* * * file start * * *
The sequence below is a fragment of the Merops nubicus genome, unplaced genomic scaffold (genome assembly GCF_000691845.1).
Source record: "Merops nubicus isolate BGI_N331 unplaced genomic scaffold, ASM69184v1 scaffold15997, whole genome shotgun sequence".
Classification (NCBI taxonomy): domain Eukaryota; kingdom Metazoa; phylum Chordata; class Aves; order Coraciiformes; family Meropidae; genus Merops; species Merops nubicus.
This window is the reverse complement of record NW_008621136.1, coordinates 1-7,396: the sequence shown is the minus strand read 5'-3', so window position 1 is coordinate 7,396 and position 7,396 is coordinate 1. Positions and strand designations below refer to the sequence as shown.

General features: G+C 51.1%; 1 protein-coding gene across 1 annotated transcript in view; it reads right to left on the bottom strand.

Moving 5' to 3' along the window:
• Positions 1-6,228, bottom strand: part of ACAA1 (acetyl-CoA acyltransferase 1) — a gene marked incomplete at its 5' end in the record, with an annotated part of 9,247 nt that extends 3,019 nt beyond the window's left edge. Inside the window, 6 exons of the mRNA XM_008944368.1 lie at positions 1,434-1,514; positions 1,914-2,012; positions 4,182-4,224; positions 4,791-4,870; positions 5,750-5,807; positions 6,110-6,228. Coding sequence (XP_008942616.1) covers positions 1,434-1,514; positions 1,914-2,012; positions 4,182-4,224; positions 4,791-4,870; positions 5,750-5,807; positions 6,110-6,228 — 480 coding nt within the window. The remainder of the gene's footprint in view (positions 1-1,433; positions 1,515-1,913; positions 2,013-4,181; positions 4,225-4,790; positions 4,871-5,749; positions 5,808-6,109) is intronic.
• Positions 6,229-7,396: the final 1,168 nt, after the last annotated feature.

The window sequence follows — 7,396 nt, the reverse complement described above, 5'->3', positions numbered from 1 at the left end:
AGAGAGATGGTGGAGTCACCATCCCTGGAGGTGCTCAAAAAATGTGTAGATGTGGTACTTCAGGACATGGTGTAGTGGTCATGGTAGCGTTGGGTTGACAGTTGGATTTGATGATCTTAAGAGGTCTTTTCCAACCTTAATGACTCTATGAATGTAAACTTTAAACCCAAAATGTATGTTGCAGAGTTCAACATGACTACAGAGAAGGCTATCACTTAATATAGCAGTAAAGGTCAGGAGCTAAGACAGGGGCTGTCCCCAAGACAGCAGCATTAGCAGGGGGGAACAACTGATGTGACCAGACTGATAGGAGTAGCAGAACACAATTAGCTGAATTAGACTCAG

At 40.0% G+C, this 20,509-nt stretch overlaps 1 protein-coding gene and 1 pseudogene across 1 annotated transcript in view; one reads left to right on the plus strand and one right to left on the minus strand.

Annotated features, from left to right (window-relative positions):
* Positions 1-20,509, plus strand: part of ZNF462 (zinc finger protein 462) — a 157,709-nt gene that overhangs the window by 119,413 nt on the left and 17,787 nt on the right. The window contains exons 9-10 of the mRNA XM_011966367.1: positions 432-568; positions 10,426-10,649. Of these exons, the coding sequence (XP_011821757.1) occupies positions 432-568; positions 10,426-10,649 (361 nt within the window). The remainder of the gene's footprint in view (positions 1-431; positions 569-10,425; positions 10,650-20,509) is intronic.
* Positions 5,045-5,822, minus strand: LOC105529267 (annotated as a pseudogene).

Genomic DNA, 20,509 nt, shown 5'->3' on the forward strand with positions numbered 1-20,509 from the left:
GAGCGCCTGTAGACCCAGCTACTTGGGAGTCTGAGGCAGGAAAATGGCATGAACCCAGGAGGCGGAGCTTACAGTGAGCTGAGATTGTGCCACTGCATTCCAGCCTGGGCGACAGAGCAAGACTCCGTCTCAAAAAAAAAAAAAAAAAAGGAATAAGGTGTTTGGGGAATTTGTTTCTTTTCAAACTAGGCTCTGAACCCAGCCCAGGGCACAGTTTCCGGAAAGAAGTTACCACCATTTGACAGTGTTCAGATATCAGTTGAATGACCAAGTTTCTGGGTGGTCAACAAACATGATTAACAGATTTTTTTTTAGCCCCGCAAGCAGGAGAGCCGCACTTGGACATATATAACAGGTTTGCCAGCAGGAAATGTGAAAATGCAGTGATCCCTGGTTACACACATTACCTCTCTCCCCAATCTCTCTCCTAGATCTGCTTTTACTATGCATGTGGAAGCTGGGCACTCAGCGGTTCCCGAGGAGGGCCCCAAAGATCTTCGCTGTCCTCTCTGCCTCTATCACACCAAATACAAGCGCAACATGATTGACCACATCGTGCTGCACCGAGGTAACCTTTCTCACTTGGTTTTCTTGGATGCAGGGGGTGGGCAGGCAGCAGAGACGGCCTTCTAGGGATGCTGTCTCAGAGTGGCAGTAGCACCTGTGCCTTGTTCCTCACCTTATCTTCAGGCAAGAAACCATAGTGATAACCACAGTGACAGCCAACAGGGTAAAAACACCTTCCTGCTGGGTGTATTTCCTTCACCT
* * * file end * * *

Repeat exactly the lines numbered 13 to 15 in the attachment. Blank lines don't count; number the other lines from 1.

* Positions 1-20,509, plus strand: part of ZNF462 (zinc finger protein 462) — a 157,709-nt gene that overhangs the window by 119,413 nt on the left and 17,787 nt on the right. The window contains exons 9-10 of the mRNA XM_011966367.1: positions 432-568; positions 10,426-10,649. Of these exons, the coding sequence (XP_011821757.1) occupies positions 432-568; positions 10,426-10,649 (361 nt within the window). The remainder of the gene's footprint in view (positions 1-431; positions 569-10,425; positions 10,650-20,509) is intronic.
* Positions 5,045-5,822, minus strand: LOC105529267 (annotated as a pseudogene).

Genomic DNA, 20,509 nt, shown 5'->3' on the forward strand with positions numbered 1-20,509 from the left: